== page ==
Security (opens in new tab) can be complex. Never more so than when digital identities are used to infiltrate otherwise seemingly guarded networks.
Ben Bulpett, EMEA Director, SailPoint (opens in new tab).
The case of U.S. Customs Agent Robert Mazur, who investigated the big Columbian drug cartels in the 1980s, shines a light on this. Using identity (opens in new tab) as a trump card, he posed as Bob Musella – an almost-legit ‘businessman’ and broker from New Jersey, with a taste for the high life and money. Through ‘Bob’, Mazur inveigled himself deep into the fabric of the international drug cartels and their money laundering operations to eventually bring down Pablo Escobar and his associates.
What has this got to do with cyber security in the enterprise, exactly?
Mazur was the perfect insider threat. Every move he made was slick. One slip and he’d have been executed under Escobar’s Bloody Coffin regime. Every connection, person accessed, every privileged meeting, every piece of information offered, every tick and idiosyncrasy was engineered to feel real, authentic, believable.
In this instance, the system and the organization were a blight on the world and the insider was one of the good guys. But that is not always the case - especially amongst the increasingly complex attack surfaces that sophisticated operating systems, apps (opens in new tab) and platforms present.
With insider threats growing by almost a third in the last two years, enterprises must step up their identity security and grant access only on a need-to-know basis.
From the outside, in
The insider threat has evolved over the years, going way beyond criminal drug networks and the likes of Pablo Escobar. From revenge cyber-attacks and hours of network downtime, to the leaking of thousands of sensitive documents, these have made headlines around the world.
The timeline to identify and contain insider threats is also changing. While Mazur took four years to bring down Escobar’s drug cartel, nowadays, someone could be in organization for less than a year and do monumental damage. This is made even more likely because malicious insiders aren’t always outside-in agents of either criminal or malicious intent. Disgruntled employees (opens in new tab) are as much a cause for concern, advantageously able to bypass internal cybersecurity (opens in new tab) measures like multi-factor authentication (opens in new tab) and device verification since they have permitted credentials for these.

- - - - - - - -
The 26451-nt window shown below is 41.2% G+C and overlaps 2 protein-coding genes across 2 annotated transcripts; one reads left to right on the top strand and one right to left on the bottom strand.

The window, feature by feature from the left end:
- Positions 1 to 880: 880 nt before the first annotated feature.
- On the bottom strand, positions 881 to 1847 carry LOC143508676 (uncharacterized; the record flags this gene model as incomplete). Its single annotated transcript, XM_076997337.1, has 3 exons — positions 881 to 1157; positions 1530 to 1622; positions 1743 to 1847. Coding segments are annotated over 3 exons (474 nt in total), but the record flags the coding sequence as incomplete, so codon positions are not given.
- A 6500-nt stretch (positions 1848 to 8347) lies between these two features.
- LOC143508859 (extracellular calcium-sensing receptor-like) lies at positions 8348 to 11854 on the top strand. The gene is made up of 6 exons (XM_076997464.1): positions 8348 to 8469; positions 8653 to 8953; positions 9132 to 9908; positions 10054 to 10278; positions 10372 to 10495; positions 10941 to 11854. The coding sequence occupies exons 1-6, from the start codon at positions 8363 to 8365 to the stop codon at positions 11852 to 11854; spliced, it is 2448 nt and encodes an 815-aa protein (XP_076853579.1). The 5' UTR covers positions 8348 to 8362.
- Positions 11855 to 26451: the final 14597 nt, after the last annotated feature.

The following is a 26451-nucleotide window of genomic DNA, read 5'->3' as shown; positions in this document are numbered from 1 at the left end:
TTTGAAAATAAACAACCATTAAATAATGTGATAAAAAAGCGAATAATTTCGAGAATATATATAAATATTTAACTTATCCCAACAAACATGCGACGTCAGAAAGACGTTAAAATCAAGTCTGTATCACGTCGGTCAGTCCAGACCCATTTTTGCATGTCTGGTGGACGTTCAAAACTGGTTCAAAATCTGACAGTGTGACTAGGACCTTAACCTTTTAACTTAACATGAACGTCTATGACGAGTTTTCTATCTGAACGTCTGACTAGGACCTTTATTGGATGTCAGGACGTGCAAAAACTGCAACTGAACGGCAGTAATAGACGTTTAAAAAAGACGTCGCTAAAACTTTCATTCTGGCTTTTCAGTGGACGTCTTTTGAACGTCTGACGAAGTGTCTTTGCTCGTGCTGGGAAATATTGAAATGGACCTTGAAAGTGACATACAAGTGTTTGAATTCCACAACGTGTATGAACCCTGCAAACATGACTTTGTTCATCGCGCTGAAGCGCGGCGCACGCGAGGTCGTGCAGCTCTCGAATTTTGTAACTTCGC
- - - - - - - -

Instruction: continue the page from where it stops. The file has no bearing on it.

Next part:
Remote working means more risk
Systems are even more vulnerable to insider breaches and attacks as we continue to work from home. This is because remote working (opens in new tab) makes it more difficult for IT management (opens in new tab) teams to monitor the enterprise security perimeter, as hackers could be looking to take advantage of multiple user access points.
To make matters worse, technology and platforms, especially those we’ve come to rely on during the pandemic, are making the breachers more and not less elusive. In one report from Synopsys, over 50% of the organizations approached said that the shift to the cloud made insider attacks more difficult to detect.
Attacks and breaches from insider threats are not only destabilizing, they are increasingly expensive. Some reports set the average cost of an insider breach to an organization at between some £8 million and £11 million, not to mention the reputational damage the company may suffer.
Moving from a tick-box solution to a strategic imperative
Protecting against the insider threat requires a shift in priorities. Identity security must move from being a tick-box solution in the IT function, to being a strategic imperative in the management and governance functions. Access must be granted with the aim of limiting this to only what is required by each user. This is critical in helping companies ensure that access privileges are appropriate and conform to policy.
Fortunately, technology such as AI (opens in new tab) and machine learning-driven user identity platforms can support this approach. The latest identity security solutions can provide geolocation alerts if a user who normally accesses the network in, say, Basingstoke, is suddenly accessing the network from Brazil, for example. These can help IT teams recognize abnormal access or behaviors that aren’t typical for the role or individual in question – ultimately making it more difficult for threats to successfully infiltrate.
Optimizing the business, one secure identity at a time
Identity security, especially when viewed from inside your organization, must be provisioned for properly with the strictest gate keeping possible. IT leaders must take the necessary steps to optimize the business, one secure identity at a time. AI and machine learning identity platforms can help achieve this, all without hindering business continuity. As Pablo Escobar and his associates found out, the moment you stop asking simple questions - Who are you? Why are you here? And what are you doing? - the trouble often begins.
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